Red Sox starter Clay Buchholz had a rough outing on Saturday afternoon against the Yankees, allowing eight hits and five runs before getting yanked in the middle of the fourth inning. That one rough patch hasn’t scared off the well-run Sox.
According to Jon Paul Morosi of FOXSports.com, Buchholz agreed to a four-year contract extension on Sunday afternoon that carries a total value of around $30 million.
The deal will cover all three of his arbitration years and his first season of free agency. He’s making just over the league minimum this season.
Buchholz, 26, first made his way to the major leagues in 2007 and finished with a stellar 2.33 ERA and 1.20 WHIP last year. He has ace-like potential and should be a reliable starter for the Red Sox over the course of the new pact. Lefty Jon Lester signed a similar five-year, $30 million contract in March of 2009 and that has obviously worked out well. Boston will hope for more of the same with the right-handed Buchholz.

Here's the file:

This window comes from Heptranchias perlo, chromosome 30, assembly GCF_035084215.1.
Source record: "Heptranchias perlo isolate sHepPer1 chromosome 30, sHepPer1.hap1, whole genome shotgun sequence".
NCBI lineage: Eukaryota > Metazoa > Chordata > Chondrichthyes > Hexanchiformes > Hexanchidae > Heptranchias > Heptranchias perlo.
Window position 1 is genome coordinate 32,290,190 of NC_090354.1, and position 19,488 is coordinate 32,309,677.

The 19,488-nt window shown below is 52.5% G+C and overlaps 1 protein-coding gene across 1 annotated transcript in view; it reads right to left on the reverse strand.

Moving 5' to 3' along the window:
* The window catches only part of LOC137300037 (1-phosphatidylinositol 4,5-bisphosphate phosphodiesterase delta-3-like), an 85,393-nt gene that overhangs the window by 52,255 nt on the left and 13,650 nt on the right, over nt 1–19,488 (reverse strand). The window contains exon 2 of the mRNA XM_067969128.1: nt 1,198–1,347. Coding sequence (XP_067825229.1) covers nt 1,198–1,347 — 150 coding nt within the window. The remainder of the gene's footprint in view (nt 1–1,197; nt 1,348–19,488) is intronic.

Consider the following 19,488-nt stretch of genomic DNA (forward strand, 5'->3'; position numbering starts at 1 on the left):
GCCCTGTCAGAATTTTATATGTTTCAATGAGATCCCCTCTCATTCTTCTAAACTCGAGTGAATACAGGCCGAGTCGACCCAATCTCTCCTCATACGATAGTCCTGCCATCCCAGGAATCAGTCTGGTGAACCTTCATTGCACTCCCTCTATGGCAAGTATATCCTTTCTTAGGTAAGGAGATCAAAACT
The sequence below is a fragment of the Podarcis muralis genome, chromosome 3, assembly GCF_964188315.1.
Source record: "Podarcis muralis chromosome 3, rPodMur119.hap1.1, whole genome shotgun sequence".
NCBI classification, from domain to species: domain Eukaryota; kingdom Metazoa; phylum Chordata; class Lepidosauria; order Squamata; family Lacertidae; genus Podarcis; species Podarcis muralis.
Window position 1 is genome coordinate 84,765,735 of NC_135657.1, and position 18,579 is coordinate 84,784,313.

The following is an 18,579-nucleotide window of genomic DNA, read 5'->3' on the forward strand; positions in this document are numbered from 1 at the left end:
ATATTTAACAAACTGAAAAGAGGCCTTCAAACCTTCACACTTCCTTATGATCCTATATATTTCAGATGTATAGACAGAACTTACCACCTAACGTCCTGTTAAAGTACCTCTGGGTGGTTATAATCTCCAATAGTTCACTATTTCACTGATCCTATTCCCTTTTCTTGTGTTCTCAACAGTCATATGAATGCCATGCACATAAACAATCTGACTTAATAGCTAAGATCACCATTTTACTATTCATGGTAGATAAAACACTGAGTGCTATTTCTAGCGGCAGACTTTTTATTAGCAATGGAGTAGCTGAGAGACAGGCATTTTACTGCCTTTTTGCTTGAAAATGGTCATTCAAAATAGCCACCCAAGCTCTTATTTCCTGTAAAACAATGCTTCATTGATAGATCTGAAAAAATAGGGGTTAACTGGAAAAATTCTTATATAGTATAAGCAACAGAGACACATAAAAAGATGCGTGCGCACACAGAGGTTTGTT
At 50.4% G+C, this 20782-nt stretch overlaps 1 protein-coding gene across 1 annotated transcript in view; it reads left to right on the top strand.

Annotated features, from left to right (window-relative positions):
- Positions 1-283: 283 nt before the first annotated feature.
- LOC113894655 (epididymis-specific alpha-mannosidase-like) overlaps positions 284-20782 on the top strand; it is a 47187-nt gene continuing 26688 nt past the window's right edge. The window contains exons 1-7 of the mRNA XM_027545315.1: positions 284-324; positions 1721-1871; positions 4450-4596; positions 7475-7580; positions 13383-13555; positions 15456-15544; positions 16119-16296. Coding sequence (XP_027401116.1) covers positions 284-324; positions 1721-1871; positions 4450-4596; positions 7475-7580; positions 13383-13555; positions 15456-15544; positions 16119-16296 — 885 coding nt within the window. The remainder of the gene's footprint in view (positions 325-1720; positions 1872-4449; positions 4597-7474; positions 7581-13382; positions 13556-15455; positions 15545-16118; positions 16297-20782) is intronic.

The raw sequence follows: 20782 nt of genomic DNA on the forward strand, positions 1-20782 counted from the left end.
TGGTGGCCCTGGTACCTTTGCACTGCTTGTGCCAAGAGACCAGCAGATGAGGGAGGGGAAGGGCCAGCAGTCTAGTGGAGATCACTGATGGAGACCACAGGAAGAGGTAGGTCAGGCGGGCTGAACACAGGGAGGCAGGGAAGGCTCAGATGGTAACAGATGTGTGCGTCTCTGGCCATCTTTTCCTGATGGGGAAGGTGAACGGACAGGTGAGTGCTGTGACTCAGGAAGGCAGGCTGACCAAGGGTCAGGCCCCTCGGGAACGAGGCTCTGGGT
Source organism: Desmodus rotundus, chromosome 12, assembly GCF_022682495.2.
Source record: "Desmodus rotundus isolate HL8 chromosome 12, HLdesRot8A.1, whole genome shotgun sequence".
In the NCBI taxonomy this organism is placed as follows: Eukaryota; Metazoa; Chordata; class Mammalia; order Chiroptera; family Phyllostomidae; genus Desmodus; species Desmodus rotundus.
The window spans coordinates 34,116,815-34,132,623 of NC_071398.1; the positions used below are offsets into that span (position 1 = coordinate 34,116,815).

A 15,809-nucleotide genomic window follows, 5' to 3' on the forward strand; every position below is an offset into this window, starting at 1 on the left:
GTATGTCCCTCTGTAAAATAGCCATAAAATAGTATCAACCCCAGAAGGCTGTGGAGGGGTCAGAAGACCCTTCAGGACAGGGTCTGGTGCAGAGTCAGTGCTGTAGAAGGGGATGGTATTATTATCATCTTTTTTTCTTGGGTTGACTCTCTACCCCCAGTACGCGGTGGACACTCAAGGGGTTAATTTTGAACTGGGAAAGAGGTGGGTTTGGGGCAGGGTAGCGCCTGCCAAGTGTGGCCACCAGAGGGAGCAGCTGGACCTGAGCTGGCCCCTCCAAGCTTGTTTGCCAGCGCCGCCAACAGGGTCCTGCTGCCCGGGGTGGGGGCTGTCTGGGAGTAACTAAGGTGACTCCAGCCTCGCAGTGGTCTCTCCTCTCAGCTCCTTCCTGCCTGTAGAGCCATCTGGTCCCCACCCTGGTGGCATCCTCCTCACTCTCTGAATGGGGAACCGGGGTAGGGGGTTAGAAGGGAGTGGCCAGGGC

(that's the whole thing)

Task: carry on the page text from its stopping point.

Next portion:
The Cubs’ defense — or lack thereof this year — has been a topic of conversation as it could help explain why the team hasn’t played at the elite level it played at last year.
Manager Joe Maddon tried to go into detail about that but ended up channeling his inner Rex Ryan. Via CSN Chicago’s Patrick Mooney.
If, in the future, Joe Ross ever complains about a lack of run support, point to his first four starts of the 2017 season.
Ross started on April 19 in Atlanta against the Braves, on April 25 in Colorado against the Rockies, on April 30 at home against the Mets, and on May 23 at home against the Mariners. In those games, the Nats’ offense scored 14, 15, 23, and 10 runs respectively for a total of 62 runs, or an average of 15.5 per start. Ross was the pitcher of record for seven, eight, 10, and 10 runs for a total of 35 runs (8.75 runs per start), which would still make him the major league leader in run support by that restrictive standard.
Among qualified starters — Ross did not qualify — entering Tuesday’s action, the Rockies’ Antonio Senzatela led the way according to ESPN, averaging 7.11 runs of support in nine starts. The Rockies scored double-digit runs in only three of those starts, oddly enough.
Per the Nationals, the 62 runs of support for Ross is a major league record in a pitcher’s first four starts of a season.